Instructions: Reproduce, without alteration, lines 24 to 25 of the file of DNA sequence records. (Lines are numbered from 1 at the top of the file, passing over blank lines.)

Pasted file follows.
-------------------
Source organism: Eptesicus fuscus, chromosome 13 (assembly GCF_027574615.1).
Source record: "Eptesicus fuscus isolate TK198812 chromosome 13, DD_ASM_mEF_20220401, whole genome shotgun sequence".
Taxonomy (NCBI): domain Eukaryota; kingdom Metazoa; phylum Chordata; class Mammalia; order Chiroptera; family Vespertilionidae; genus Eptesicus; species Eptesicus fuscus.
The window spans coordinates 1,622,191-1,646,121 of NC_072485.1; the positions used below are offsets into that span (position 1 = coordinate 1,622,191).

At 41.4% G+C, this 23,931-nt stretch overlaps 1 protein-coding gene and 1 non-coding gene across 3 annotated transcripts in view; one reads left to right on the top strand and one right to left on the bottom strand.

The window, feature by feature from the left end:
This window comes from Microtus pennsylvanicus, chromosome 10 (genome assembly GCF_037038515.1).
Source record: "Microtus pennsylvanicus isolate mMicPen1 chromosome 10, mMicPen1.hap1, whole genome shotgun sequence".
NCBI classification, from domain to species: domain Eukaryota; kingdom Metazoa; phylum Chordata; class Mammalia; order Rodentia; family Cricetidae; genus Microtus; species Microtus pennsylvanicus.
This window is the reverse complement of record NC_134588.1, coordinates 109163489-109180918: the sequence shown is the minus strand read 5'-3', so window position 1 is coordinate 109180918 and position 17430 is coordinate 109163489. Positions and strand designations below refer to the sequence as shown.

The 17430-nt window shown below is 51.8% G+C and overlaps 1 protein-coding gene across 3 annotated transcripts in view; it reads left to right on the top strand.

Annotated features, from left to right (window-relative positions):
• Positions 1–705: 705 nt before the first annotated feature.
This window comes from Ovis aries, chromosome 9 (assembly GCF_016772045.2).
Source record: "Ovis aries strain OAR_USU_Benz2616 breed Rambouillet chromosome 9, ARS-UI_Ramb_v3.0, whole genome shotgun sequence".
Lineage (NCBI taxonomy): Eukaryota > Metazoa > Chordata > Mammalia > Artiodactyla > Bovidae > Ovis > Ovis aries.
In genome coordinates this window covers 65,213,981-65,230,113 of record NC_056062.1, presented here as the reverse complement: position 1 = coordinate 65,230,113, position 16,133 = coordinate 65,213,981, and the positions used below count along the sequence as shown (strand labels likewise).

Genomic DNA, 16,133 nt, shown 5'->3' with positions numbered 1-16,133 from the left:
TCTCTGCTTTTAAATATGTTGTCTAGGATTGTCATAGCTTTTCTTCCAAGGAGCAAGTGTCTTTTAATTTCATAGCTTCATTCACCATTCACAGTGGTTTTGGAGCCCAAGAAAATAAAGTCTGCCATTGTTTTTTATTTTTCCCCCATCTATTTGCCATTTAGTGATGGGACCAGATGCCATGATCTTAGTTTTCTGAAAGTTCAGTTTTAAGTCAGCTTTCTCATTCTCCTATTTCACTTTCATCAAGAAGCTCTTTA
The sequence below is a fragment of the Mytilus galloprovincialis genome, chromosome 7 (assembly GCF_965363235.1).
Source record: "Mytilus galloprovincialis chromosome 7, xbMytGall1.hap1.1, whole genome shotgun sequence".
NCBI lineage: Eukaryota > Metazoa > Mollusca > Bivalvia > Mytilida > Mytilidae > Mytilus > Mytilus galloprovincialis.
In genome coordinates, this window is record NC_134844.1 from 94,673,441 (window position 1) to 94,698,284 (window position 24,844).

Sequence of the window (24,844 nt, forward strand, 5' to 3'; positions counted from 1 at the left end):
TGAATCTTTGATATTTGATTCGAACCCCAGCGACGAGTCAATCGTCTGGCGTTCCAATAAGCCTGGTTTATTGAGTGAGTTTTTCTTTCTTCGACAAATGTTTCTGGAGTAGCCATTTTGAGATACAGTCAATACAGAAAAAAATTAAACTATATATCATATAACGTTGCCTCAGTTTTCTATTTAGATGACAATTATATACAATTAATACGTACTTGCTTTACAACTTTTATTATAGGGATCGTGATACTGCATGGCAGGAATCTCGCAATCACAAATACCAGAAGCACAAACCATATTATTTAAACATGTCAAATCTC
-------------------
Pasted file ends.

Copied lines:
Sequence of the window (24,844 nt, forward strand, 5' to 3'; positions counted from 1 at the left end):
TGAATCTTTGATATTTGATTCGAACCCCAGCGACGAGTCAATCGTCTGGCGTTCCAATAAGCCTGGTTTATTGAGTGAGTTTTTCTTTCTTCGACAAATGTTTCTGGAGTAGCCATTTTGAGATACAGTCAATACAGAAAAAAATTAAACTATATATCATATAACGTTGCCTCAGTTTTCTATTTAGATGACAATTATATACAATTAATACGTACTTGCTTTACAACTTTTATTATAGGGATCGTGATACTGCATGGCAGGAATCTCGCAATCACAAATACCAGAAGCACAAACCATATTATTTAAACATGTCAAATCTC